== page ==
Earlier this year, 17-year-old high school student Joshua Stevenson lost his 16-year-old basketball teammate.
“It’s bad when you just wake up and you get that call and you just realize you ain’t going to be able to talk or just see your friend anymore. The last time you’re going to see your friend is when it putting them in the ground. I don’t want to see that. I can’t keep dealing with that. And I don’t want to keep having to put balloons up or see my friend on a t-shirt. I don’t want to keep seeing that,” Stevenson said. “I play basketball a lot, that’s my escape. Just have that brief moment away from the reality that your friends are gone, family, your mom’s struggling, you got all that stuff that you got to deal with. You can ask a lot of people on this side of Charlotte. A lot of athletes, sure they loved the game of basketball, but the main goal is to get your family out of this out, get them out. That is that one out of a hundred. You didn’t 1 percent you gotta go. You gotta get out. That’s the goal.”
“So, and again, that “Get out,” is that everyone in your age group, the mentality for everyone?”
“It is the mentality, whether it’s shooting a basketball or gun,” Stevenson responded.
“It is frustrating. Even at 32 to hear this young man say he can’t even, he got to jog so he can have a mental releasing point. That is frustrating because these other young men can go, that got boats and they can go to all these programs and everything. And our young men got to jog to get to a sport that only releases the mental or the not going out and making a mistake,” Hayes Jr. said.
“I want to commend you young man, that you give yourself an outlet because you could have went the other way,” Vinson added.
“If we really want to fix what’s wrong in our community, as Black people, we need, we need for the city of Charlotte to invest in the youth. That’s, what’s going to change the crime rate because these kids, they are only growing up and they keep growing up in the same underprivileged environments that we grew up in. How do you, how can you expect change? We have to invest in our community as well, but this is a joint venture,” Mackey said. “Five to 10 minutes seconds. Your whole life, throw it away for what you know, when you grow up, you’re not gonna feel the same way about the things that you was ready to take somebody’s life. Well, when you were 17, 18, 19, 20, but you’re going to be in a cell 50 years and then regretting what you did that one night and it took you 10 seconds to throw away the rest of your life.”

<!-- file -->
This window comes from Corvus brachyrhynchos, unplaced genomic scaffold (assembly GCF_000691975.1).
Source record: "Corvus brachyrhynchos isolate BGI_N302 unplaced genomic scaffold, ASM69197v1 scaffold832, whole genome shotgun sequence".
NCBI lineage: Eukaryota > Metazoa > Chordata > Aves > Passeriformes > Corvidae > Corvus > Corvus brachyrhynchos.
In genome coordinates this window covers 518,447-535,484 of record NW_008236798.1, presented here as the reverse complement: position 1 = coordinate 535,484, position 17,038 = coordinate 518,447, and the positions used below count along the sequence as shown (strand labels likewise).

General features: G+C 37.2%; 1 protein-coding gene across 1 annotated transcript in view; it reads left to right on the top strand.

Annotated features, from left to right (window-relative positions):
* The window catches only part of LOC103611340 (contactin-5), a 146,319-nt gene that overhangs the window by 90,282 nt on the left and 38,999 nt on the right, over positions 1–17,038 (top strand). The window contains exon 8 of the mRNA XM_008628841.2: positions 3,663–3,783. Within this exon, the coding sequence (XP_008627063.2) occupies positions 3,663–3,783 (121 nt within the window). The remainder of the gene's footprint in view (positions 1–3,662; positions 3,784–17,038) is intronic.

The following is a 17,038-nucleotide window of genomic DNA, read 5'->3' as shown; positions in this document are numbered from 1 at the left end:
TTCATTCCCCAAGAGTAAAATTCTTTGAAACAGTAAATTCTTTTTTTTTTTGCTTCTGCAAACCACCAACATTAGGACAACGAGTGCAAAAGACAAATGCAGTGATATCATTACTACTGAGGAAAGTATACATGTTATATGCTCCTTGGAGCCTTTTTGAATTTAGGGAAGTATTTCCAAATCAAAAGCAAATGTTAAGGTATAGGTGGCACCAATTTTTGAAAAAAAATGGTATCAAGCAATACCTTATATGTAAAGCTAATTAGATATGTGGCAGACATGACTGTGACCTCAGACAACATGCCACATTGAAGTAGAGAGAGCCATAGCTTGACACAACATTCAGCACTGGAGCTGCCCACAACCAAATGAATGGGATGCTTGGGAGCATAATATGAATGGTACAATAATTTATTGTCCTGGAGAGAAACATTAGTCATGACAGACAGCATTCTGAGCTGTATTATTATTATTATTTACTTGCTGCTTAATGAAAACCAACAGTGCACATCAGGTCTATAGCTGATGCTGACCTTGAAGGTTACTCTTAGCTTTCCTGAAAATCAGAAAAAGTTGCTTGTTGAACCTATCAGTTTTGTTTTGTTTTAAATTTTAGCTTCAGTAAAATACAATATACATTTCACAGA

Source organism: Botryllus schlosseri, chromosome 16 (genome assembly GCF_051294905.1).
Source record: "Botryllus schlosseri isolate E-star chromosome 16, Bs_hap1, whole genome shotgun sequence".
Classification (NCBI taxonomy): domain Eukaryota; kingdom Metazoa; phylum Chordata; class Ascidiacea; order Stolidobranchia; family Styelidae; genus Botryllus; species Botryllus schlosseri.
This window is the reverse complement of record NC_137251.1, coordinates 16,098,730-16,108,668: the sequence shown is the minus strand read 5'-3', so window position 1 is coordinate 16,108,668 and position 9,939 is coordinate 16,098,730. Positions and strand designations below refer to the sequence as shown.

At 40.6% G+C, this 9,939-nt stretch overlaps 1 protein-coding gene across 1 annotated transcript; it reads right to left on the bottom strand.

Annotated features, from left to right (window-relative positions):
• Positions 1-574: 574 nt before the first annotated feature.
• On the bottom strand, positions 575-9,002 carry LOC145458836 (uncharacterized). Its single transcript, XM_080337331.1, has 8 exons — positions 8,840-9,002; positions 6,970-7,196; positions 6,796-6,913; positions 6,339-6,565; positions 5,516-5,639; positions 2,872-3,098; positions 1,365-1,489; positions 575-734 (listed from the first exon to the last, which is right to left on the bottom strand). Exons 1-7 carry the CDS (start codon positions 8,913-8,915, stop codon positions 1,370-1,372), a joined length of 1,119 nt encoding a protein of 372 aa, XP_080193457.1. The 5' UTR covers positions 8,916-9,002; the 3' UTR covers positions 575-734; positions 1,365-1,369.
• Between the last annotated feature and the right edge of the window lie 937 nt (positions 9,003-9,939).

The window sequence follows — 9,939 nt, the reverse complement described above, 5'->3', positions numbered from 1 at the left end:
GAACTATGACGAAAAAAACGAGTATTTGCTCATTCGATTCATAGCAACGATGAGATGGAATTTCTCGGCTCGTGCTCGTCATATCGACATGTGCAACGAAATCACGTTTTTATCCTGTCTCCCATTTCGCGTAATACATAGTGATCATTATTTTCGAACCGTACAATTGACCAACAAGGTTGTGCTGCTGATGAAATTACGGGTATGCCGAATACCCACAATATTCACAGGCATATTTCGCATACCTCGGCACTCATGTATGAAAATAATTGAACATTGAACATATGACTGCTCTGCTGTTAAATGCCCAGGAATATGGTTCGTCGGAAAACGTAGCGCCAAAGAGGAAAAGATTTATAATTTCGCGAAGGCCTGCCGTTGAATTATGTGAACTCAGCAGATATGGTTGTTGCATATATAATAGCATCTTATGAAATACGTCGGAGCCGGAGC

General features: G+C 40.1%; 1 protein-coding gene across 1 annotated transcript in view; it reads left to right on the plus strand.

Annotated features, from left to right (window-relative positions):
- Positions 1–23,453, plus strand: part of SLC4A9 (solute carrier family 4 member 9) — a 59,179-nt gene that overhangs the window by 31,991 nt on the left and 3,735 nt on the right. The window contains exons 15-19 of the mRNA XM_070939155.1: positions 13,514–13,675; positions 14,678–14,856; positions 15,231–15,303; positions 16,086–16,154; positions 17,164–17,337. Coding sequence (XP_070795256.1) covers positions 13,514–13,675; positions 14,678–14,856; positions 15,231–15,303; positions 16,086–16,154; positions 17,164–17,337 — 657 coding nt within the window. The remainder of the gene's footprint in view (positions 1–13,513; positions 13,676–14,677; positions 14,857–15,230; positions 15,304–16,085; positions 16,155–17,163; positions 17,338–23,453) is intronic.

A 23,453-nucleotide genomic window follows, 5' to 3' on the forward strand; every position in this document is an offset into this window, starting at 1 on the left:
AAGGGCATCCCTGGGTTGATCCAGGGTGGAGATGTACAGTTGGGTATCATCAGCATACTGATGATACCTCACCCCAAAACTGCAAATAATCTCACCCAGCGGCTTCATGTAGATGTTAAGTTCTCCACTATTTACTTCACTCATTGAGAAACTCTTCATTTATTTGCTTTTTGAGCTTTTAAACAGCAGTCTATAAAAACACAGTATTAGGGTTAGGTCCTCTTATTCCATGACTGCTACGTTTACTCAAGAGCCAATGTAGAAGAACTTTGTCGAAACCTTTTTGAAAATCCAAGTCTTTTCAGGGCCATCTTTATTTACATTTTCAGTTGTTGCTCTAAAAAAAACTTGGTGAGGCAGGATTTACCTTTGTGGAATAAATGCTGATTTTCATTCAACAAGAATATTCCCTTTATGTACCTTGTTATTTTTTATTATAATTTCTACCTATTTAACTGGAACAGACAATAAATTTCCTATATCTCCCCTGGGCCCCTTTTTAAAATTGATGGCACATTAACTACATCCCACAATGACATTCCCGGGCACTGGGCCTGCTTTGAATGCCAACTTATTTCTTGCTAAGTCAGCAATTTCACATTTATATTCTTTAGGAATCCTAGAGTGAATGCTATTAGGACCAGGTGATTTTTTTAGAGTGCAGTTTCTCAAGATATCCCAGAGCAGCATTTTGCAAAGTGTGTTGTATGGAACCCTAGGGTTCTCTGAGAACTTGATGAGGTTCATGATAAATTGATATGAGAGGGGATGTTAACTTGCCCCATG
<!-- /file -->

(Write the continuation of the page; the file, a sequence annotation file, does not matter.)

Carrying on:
“I feel if we push out more love. Start telling each other we love them. We see the young boys, ‘love you lil’ homie, love you lil’ queen. It goes a lot because they don’t hear love a lot,” Vinson said.
“How old are you, man? Seventeen, you have so much ahead of you and the city of Charlotte has it, is it don’t get me wrong. It is a beautiful city, but young man, the doubt, the loss of your friend, the trauma of your father not being there, the time that your mother is not able to put in, be strong and know that all of that can change just off your decision, make the right one, understand you’re talented, understand things is going to happen. Understand roller coasters is going to come. Ride that roller coaster just like you at Carowinds, don’t get hit by it. Because life is a roller coaster, man. It’s the same issues you face or 17, the same issues you won’t face it. 32. You gotta be strong,” said Hayes Jr.
Note: The second part of this series will air Sunday, June 20.